The currents IB for the first rank of transistors are provided by a multiple-output current mirror including a diode-connect transistor QBD and a series of transistors QB that replicate the current IB which is established through QBD by resistor RBD. Transistor QM absorbs the current IB through transistor QBD as well as the correction current IE3. In this example, the interpolator may be controlled by a ratiometric drive circuit that drives the terminals A and B with currents IG(1+X) and IG(1−X), respectively, where X is a modulation factor that varies between −1 and +1 as described in U.S. Pat. No. 6,489,849.

The second supply current source is implemented here as a resistor RE2 connected between node E2 and a power supply VPS. Another current source 56 sets up a reference current IREF in a resistor RREF. An operational amplifier (op amp) is arranged to sense the voltages across RE2 and RREF and drive the base of QM so as to servo the entire system, thereby regulating the current IE2 based on the reference current IREF. The reference current IREF may be given any desired temperature characteristic. For example, if the interpolator output currents I1, I2, . . . In will be used to control gm cells in an interpolated VGA, IREF may be implemented as a PTAT current, in which case the interpolator currents will vary in proportion to absolute temperature, thereby maintaining constant gm in the gm cells.

If needed, a clamp transistor QC may have its emitter connected to VPS, its base connected to node E2, and its collector connected to node E1 to ensure the system will settle in to a proper operating point.

FIG. 10 illustrates an embodiment of a current generator capable of generating a correction current having a second-order temperature characteristic according to the inventive principles of this patent. The circuit of FIG. 10 includes transistors Q11 and Q12 arranged in a current mirror configuration with emitter resistors R11 and R12, respectively. Transistor Q11 is arranged as the diode-connected transistor and assisted by a current gain transistor Q13. A current source 60 establishes a PTAT reference current I11 through Q11, which in turn, establishes a PTAT current IPTAT through R12. Since the VBE of Q12 is complementary to absolute temperature (CTAT), it can be used to force a CTAT current ICTAT in resistor R13 which is connected across the base-emitter junction of Q12. Thus, at node N12, a CTAT current is subtracted from a PTAT current to generate a type of super-PTAT current through the collector of Q12 (ignoring base current) that approximates a second-order temperature characteristic. This characteristic may be used as the second-order effect in the correction current IE3 shown in FIGS. 8 or 9.

Some of the embodiments disclosed in this patent application have been described with specific signals implemented as current-mode or voltage mode signals, but the inventive principles also contemplate other types of signals, whether characterized as voltages, currents, or otherwise. For example, signals having a second-order temperature characteristic have been shown generally as currents, but they may also be implemented as voltage signals. Likewise, some semiconductor devices are described as being specifically NPN or PNP bipolar junction (BJT) type transistors, but other types of devices may be utilized. For example, although some example embodiments of interpolators have been illustrated with BJT transistors, interpolators may be constructed with MOS or other types of transistors in accordance with the inventive principles of this patent. And although some of the specific circuit topologies have been shown for purposes of illustrating the preferred embodiments, numerous other structures are possible, and yet others can be devised in accordance with the inventive principles of this patent.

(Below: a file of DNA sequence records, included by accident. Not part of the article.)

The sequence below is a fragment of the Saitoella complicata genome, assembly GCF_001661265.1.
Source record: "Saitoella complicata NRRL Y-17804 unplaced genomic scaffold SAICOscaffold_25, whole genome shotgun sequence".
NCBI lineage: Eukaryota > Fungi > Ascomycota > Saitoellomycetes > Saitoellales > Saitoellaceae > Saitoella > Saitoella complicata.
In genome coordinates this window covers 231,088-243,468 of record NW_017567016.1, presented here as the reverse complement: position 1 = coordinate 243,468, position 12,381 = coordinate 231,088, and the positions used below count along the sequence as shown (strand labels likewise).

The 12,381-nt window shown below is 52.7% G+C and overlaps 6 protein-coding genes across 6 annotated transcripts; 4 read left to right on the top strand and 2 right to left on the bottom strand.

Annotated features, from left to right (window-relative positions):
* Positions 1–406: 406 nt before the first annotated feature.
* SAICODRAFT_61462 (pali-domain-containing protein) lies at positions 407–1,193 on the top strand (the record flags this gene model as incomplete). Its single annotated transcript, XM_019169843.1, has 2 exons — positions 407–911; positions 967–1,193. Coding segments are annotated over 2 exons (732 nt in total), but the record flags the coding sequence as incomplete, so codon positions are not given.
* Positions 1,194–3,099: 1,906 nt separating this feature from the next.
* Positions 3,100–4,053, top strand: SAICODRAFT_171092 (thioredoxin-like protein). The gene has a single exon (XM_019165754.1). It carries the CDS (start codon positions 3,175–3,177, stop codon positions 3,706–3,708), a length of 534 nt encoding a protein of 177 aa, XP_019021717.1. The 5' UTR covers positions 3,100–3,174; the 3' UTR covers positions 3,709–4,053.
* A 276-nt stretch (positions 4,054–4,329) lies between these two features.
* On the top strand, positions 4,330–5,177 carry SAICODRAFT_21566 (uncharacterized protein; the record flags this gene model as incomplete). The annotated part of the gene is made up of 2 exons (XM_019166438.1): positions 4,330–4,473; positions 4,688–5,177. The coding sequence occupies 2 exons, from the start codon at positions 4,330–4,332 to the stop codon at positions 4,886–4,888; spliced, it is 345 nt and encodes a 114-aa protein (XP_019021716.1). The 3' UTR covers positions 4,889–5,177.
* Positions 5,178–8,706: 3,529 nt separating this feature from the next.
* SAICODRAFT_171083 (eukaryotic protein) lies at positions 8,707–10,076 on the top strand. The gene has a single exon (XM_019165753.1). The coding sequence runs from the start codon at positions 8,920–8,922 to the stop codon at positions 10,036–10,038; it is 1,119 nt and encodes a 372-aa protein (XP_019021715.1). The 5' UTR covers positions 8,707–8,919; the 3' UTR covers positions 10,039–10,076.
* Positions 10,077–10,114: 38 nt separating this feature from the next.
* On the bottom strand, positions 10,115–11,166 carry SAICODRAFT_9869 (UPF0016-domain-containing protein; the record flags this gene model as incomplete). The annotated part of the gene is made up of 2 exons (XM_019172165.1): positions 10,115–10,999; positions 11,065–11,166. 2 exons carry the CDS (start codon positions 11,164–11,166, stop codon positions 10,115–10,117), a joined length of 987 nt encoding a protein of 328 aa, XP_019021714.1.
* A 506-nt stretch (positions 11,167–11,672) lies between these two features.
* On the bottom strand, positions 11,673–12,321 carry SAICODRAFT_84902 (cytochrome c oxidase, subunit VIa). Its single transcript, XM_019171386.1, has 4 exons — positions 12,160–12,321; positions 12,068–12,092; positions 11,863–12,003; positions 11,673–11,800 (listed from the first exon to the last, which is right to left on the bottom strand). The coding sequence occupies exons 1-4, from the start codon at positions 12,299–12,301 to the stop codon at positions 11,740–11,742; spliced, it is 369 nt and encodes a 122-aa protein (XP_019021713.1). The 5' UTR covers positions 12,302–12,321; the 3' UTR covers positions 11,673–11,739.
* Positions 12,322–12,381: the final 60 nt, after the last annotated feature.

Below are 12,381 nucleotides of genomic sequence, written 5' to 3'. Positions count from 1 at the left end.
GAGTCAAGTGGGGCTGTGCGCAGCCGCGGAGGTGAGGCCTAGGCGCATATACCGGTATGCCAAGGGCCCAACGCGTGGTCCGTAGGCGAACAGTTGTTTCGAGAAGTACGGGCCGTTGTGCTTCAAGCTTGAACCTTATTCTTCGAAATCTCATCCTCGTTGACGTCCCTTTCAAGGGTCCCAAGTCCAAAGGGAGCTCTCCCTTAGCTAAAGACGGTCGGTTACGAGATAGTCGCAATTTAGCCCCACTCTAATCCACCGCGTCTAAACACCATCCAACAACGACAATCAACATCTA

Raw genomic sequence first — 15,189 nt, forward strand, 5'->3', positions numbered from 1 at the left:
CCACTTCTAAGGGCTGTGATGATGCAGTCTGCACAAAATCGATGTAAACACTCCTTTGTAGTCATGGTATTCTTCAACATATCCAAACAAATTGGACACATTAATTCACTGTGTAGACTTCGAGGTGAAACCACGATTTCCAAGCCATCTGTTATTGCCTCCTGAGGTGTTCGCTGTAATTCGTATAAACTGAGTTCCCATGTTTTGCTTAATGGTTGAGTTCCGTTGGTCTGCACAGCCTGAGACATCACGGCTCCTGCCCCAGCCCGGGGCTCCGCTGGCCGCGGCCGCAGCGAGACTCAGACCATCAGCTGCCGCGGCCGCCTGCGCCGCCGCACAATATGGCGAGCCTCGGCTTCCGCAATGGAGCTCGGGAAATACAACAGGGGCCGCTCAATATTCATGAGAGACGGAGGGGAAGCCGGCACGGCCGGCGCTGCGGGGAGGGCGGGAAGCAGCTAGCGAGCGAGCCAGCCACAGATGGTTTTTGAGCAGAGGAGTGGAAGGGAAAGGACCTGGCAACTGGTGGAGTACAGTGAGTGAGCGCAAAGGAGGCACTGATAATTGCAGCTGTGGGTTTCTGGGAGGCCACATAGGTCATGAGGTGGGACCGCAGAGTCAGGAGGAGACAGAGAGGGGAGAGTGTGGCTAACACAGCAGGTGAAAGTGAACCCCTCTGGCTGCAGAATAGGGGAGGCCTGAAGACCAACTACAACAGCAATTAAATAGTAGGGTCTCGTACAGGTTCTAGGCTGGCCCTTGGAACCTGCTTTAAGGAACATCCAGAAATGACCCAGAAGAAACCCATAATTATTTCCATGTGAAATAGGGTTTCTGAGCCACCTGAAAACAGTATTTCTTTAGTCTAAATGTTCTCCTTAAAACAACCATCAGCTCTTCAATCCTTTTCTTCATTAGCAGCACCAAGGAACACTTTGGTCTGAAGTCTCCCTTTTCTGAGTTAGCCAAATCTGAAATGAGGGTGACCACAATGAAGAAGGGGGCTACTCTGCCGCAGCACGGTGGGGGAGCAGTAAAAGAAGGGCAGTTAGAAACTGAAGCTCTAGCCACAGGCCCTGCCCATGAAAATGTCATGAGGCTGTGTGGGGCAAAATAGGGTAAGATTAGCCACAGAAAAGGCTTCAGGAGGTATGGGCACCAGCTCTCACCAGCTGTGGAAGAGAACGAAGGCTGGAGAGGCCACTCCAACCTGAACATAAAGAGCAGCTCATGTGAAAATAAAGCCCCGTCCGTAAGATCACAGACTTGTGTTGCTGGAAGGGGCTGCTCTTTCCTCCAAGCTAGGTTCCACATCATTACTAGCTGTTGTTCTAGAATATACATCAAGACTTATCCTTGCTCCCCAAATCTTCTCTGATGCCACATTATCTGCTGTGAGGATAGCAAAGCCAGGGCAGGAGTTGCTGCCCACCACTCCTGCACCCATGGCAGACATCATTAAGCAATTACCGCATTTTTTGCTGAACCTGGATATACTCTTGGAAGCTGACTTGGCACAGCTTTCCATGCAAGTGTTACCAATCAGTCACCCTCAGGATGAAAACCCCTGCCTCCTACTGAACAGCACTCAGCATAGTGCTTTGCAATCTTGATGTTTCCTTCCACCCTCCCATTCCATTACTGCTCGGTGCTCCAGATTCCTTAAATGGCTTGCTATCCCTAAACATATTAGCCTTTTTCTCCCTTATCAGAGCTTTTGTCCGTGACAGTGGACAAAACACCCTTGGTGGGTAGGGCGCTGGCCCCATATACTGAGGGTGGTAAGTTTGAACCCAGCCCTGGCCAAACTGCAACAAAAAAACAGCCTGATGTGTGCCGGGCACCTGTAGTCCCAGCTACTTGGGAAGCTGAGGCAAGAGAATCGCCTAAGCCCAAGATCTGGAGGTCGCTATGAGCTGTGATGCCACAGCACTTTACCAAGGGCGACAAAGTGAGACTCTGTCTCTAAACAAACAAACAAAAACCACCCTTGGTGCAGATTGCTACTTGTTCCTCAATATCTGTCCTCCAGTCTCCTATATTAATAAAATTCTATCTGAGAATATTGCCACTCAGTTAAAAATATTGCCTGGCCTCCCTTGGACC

Thus, the embodiments described herein can be modified in arrangement and detail without departing from the inventive concepts. Accordingly, such changes and modifications are considered to fall within the scope of the following claims.

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Classifications
U.S. Classification330/86, 330/284, 330/51, 330/254, 330/282
International ClassificationH03F1/36, H03G3/30, H04B, H03F1/14, H03F3/45, H03F1/34, H03G1/00
Cooperative ClassificationH03F3/45174, H03F3/45, H03G1/0035, H03F1/34
European ClassificationH03F3/45S1A9, H03F3/45, H03F1/34, H03G1/00B6
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May 24, 2004ASAssignment
Owner name: ANALOG DEVICES, INC., OREGON
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Effective date: 20040503
Apr 25, 2007ASAssignment
Owner name: ANALOG DEVICES, INC., MASSACHUSETTS
Free format text: CORRECTIVE ASSIGNMENT TO CORRECT THE NAME AND ADDRESS OF PARTY RECEIVING AN INTEREST;ASSIGNOR:BRUNNER, EBERHARD;REEL/FRAME:019204/0520
Effective date: 20040503
Sep 27, 2010FPAYFee payment
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Aug 27, 2014FPAYFee payment